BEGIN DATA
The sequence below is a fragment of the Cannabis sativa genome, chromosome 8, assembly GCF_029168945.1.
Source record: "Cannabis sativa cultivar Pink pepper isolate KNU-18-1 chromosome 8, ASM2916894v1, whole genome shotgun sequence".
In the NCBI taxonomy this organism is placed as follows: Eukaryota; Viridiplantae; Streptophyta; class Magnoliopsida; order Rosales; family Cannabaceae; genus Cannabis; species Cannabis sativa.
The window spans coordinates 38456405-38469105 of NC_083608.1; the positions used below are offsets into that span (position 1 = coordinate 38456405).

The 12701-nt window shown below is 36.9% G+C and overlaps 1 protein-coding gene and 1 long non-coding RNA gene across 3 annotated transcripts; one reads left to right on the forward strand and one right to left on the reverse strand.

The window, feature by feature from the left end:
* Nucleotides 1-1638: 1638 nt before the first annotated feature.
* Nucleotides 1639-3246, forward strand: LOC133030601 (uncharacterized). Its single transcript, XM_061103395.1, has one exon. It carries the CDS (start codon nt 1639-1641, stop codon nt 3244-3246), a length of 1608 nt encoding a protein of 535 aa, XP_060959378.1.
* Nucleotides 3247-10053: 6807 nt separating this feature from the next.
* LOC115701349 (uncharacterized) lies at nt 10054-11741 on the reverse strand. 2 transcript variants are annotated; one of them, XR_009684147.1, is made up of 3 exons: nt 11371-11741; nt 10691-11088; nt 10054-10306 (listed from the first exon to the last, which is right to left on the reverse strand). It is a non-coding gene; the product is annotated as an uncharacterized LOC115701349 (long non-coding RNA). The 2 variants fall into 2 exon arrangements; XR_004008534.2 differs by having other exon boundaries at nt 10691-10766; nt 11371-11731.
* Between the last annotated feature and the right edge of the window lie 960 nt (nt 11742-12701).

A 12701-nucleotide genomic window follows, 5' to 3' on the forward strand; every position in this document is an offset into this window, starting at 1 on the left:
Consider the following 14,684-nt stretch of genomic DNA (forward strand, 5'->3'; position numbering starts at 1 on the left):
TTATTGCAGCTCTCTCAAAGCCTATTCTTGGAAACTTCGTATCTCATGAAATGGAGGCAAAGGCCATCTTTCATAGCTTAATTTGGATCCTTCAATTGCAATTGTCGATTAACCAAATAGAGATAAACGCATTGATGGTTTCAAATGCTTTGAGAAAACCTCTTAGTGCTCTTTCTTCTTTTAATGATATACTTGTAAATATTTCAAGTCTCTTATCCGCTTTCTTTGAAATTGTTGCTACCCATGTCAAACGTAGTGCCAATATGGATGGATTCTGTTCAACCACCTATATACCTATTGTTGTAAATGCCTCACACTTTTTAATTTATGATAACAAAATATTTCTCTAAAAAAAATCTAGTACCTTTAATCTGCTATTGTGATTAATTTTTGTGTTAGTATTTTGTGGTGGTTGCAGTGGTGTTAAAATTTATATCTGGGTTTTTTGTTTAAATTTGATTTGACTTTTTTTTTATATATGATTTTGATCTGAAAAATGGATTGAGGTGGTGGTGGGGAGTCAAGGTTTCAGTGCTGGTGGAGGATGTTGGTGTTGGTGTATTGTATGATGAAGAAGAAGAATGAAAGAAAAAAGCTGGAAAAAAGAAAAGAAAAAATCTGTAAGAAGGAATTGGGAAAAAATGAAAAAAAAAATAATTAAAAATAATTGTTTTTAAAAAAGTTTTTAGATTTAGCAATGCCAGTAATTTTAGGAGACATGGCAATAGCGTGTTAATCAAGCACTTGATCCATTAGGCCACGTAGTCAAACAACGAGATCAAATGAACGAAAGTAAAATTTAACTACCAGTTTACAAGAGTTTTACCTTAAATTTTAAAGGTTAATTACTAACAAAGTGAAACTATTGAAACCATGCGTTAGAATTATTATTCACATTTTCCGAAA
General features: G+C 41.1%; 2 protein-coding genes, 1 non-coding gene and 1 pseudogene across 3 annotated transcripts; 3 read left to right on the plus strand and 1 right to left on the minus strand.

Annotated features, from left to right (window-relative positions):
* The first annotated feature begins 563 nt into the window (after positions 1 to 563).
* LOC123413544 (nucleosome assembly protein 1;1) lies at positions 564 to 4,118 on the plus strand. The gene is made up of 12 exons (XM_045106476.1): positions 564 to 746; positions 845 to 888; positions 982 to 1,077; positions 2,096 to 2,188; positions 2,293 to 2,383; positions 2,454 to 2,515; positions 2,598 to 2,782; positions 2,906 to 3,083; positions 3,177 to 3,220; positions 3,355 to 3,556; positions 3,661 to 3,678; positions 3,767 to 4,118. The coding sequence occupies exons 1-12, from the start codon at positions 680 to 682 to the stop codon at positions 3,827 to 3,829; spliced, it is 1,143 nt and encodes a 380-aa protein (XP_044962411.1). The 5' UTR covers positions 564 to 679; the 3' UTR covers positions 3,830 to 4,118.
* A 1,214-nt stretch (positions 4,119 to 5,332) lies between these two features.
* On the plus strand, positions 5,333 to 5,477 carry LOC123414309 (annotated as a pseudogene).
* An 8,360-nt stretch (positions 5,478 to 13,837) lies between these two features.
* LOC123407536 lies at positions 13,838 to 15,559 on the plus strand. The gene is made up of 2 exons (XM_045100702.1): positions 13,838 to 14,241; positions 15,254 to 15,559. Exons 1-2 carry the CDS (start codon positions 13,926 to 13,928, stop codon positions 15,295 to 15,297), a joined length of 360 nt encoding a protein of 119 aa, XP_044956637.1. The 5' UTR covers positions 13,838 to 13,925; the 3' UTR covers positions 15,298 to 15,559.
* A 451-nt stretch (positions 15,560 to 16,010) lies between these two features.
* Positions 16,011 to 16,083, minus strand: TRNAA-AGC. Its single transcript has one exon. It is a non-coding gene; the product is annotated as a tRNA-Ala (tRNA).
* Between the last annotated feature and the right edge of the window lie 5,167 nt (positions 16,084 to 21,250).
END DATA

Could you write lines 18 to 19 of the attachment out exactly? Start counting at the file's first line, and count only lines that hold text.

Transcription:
* LOC123413544 (nucleosome assembly protein 1;1) lies at positions 564 to 4,118 on the plus strand. The gene is made up of 12 exons (XM_045106476.1): positions 564 to 746; positions 845 to 888; positions 982 to 1,077; positions 2,096 to 2,188; positions 2,293 to 2,383; positions 2,454 to 2,515; positions 2,598 to 2,782; positions 2,906 to 3,083; positions 3,177 to 3,220; positions 3,355 to 3,556; positions 3,661 to 3,678; positions 3,767 to 4,118. The coding sequence occupies exons 1-12, from the start codon at positions 680 to 682 to the stop codon at positions 3,827 to 3,829; spliced, it is 1,143 nt and encodes a 380-aa protein (XP_044962411.1). The 5' UTR covers positions 564 to 679; the 3' UTR covers positions 3,830 to 4,118.
* A 1,214-nt stretch (positions 4,119 to 5,332) lies between these two features.